It was “fiendishly hot”, Welch says, with the temperature hitting 48C. There was dust everywhere in the tent city of refugees. “It’s just a desert.”
And for those who live there, it was a dangerous place. Packs of women who remained Isil adherents roamed the camp, beating or stabbing those who failed to cover their faces, or who failed to continue to follow the strictures of the failed regime.
In one tent, Welch spoke with woman after woman who wanted to return home, of the life they had led in the Islamic State, of the children they had born to the husbands they had found, of the consequences of the decision they had made.
When he left the tent, there was one other waiting. It was Aden, who knew from speaking with her mother in Australia that journalists from home had come to hear people’s stories.
As Aden stood there, face shielded by a niqāb, she told Welch of making that journey from Australia, on an Australian passport, and arriving in Turkey. She was 18, perhaps 19 years old, at the time.
“She went to Turkey and changed her mind, called her mum and said she wanted to come home,” he says.
For Aden, it was too late. She had linked with others who were heading into Syria – perhaps they were the reality check that inspired second thoughts – and she was bundled into a van, unable to leave.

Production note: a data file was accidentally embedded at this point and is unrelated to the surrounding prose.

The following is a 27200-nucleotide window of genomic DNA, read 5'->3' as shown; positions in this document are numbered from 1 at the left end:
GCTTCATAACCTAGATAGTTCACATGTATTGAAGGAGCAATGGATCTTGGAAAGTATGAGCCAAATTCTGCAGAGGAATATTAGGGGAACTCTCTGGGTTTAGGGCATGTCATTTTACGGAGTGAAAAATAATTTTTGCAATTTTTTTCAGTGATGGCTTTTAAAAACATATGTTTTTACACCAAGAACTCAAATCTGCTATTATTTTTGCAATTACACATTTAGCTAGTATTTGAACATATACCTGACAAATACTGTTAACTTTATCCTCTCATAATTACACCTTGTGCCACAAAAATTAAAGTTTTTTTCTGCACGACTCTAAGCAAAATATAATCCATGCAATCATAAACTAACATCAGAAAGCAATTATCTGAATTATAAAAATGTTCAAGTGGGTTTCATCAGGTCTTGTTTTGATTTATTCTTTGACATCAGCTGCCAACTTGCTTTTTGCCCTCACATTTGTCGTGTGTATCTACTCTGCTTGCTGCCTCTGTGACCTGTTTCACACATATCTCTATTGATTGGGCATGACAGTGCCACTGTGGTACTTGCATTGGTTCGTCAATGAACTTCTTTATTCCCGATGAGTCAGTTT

“Next thing she knew, she was in Syria.”
Welch is no journalistic ingénue. He knows those women who journeyed to Syria realise the ramifications of their decision – a criminal act in Australia – and knows they will colour their arrival stories in self-serving ways. With Aden, he believed her story.
Aden, of Somali ethnicity, came to Australia from New Zealand, where she was born in 1995.
Former Minister of Immigration Tuariki Delamere, who held the portfolio from 1996 to 1999, said the timing of the move from New Zealand to Australia suggested to him she was from a family of refugees.
If so, the timing would fit. The bitter internecine war that reduced Somalia from a functioning state to a perilous war zone as its people escaped, clustering in international aid camps as they sought escape to a new home elsewhere in the world